Looking for a Loan? Start Compiling This Paperwork.

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By Ilyce R. Glink and Samuel J. Tamkin
Saturday, September 13, 2008

When it comes to getting a home loan, the game has changed dramatically.

A year or two ago, it would have been easy to get any kind of home loan offered -- or to be creative and basically invent your own terms.

Want an interest-only loan? No problem. An option ARM, whereby you choose how much you pay? Done deal. Don't want to provide any documentation? That works.

While mortgage lenders still pulled your credit history and credit score, few said no. Even if you had a credit score in the low 500s, you could still get a loan. You might pay a higher interest rate or higher fees, but someone would say: "Yes. Sign here, please."

Today, home buyers and homeowners are having a lot of trouble getting loans. Lenders are saying no even when people have good credit scores.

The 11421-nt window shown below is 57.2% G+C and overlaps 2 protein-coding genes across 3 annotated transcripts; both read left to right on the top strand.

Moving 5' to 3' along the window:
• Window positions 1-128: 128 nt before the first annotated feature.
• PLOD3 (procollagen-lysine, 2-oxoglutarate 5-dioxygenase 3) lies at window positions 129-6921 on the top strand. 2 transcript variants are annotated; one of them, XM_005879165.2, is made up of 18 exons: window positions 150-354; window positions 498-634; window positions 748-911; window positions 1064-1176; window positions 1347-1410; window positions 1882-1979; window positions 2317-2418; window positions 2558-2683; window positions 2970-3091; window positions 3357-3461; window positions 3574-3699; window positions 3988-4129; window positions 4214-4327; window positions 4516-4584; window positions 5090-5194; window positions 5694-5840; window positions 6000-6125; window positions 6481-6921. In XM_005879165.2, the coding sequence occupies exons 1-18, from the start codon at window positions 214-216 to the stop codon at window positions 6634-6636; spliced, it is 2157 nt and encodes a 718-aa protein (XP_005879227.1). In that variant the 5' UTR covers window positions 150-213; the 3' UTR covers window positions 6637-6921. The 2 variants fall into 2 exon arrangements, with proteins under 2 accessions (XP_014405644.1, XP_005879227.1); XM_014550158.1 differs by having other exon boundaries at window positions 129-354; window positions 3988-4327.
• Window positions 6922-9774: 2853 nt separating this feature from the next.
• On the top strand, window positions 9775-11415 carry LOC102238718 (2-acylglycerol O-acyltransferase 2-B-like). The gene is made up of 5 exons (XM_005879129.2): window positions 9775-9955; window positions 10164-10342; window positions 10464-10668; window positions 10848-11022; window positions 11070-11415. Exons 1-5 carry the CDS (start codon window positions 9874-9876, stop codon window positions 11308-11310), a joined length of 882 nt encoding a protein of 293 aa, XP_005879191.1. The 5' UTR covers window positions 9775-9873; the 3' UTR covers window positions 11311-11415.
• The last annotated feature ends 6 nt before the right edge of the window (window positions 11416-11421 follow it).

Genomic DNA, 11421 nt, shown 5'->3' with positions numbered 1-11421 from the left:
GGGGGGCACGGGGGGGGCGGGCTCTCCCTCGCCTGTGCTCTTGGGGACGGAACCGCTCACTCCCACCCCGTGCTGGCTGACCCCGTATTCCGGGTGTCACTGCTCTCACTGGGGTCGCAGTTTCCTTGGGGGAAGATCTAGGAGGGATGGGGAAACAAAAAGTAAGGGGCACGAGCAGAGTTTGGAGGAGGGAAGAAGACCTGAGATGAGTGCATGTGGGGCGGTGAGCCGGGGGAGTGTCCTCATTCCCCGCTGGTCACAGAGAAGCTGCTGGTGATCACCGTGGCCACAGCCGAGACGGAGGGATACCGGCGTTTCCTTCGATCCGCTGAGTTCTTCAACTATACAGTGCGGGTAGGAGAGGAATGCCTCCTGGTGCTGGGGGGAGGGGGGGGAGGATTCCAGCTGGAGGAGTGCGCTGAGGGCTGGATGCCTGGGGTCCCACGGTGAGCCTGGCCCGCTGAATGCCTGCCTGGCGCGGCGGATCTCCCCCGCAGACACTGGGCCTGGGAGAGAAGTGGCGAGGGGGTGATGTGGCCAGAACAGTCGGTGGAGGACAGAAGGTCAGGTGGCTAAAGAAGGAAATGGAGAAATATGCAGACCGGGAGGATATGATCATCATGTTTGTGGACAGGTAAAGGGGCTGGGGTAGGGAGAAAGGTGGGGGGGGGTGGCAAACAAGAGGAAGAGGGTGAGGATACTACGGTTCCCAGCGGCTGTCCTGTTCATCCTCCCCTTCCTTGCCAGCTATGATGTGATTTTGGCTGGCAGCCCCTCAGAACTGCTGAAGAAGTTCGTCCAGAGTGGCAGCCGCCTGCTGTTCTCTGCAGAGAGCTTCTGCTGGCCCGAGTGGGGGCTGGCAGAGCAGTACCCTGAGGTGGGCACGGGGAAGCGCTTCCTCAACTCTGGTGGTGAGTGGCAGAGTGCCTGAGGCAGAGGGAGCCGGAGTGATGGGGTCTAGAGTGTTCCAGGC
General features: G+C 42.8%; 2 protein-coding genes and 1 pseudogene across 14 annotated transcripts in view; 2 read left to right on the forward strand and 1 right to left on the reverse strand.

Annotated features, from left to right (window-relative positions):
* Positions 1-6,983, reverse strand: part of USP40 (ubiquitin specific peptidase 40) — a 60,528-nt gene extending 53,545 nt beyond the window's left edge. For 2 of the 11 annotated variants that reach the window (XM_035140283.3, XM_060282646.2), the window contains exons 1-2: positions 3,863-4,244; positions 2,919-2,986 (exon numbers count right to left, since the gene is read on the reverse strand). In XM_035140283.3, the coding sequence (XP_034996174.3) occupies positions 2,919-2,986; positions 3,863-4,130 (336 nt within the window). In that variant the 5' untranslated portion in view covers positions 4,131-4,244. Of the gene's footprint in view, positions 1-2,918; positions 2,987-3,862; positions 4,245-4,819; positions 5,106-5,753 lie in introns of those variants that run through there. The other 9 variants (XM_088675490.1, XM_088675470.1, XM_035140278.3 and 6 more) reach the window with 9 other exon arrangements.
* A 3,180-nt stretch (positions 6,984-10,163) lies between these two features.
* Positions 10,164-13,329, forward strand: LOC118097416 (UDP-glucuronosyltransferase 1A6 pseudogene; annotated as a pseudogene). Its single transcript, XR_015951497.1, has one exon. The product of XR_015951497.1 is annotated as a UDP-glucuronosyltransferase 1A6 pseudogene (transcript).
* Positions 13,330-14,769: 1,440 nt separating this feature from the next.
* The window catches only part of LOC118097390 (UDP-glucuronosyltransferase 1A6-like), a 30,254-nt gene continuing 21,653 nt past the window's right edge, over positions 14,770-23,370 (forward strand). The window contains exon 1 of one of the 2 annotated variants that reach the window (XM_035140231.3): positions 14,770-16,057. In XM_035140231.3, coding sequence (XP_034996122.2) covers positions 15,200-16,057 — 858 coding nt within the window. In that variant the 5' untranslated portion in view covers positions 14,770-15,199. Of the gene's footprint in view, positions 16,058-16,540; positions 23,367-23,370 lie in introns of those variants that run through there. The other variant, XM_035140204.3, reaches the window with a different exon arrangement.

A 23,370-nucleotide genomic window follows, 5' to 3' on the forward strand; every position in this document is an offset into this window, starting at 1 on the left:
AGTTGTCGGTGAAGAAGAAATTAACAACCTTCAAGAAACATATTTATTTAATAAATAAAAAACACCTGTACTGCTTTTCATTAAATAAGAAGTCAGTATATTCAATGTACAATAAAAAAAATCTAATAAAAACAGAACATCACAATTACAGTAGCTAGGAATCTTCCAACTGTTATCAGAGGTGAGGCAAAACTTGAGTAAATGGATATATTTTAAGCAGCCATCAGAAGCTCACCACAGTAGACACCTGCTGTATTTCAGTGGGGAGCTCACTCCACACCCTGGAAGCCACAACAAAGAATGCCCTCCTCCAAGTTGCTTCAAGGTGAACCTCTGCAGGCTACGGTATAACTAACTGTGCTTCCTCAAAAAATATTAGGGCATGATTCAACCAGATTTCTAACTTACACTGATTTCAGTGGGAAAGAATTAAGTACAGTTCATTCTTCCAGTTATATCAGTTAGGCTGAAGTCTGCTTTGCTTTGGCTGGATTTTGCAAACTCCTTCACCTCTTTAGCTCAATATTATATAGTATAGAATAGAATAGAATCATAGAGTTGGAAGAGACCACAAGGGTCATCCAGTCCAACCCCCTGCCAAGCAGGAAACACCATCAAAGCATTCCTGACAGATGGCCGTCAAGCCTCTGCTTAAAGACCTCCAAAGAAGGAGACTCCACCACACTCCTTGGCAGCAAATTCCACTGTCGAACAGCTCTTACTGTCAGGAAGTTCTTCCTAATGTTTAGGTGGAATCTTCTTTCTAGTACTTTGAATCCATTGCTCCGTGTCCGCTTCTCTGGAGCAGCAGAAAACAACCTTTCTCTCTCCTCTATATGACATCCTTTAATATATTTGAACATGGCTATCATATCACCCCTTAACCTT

What has changed is how much risk some mortgage investors are willing to accept in the face of mounting losses.

To increase the likelihood that you'll get the home loan you need, start with getting your documentation together.

Mortgage lenders aren't in the tree-saving business. They like paper and use a lot of it. To apply successfully for a home loan, gather the following information:

· All W-2 forms for each person who will be a borrower on the loan. You'll also want to provide contact information for your boss or a human resources manager so the lender can verify your income.

· Copies of completed federal tax forms for the past two or three years, including any schedules or attachments. These are required primarily of self-employed individuals or those who are claiming a history of rental income. You won't need your state returns.

· Copies of one month's worth of pay stubs.

· Copies of the last two or three statements for every bank account, IRA, 401(k), Keogh, or other retirement account or brokerage account the borrowers own.


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© 2008 The Washington Post Company

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